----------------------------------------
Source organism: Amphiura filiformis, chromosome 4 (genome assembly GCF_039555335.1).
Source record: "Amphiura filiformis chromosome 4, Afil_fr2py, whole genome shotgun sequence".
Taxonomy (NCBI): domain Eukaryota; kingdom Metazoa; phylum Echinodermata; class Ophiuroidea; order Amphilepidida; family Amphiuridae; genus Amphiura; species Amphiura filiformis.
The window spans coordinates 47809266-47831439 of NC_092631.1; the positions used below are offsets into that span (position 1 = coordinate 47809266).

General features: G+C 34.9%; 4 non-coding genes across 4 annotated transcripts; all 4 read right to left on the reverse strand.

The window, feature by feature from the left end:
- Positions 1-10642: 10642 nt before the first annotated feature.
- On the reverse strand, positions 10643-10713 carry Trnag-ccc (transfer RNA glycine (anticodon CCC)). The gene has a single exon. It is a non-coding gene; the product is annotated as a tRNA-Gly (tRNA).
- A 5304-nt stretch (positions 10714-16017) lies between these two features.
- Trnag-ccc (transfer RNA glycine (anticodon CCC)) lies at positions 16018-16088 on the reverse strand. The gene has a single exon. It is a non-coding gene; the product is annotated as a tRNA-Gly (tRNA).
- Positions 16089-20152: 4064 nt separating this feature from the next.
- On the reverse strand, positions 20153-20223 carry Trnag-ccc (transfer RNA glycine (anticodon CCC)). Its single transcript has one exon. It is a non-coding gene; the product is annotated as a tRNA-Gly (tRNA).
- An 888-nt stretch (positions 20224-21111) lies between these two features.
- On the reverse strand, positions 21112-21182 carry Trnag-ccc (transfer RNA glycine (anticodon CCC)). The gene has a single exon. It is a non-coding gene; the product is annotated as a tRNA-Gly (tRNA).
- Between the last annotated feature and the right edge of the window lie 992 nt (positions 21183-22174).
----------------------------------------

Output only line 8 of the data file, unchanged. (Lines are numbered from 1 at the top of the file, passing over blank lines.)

- On the reverse strand, positions 10643-10713 carry Trnag-ccc (transfer RNA glycine (anticodon CCC)). The gene has a single exon. It is a non-coding gene; the product is annotated as a tRNA-Gly (tRNA).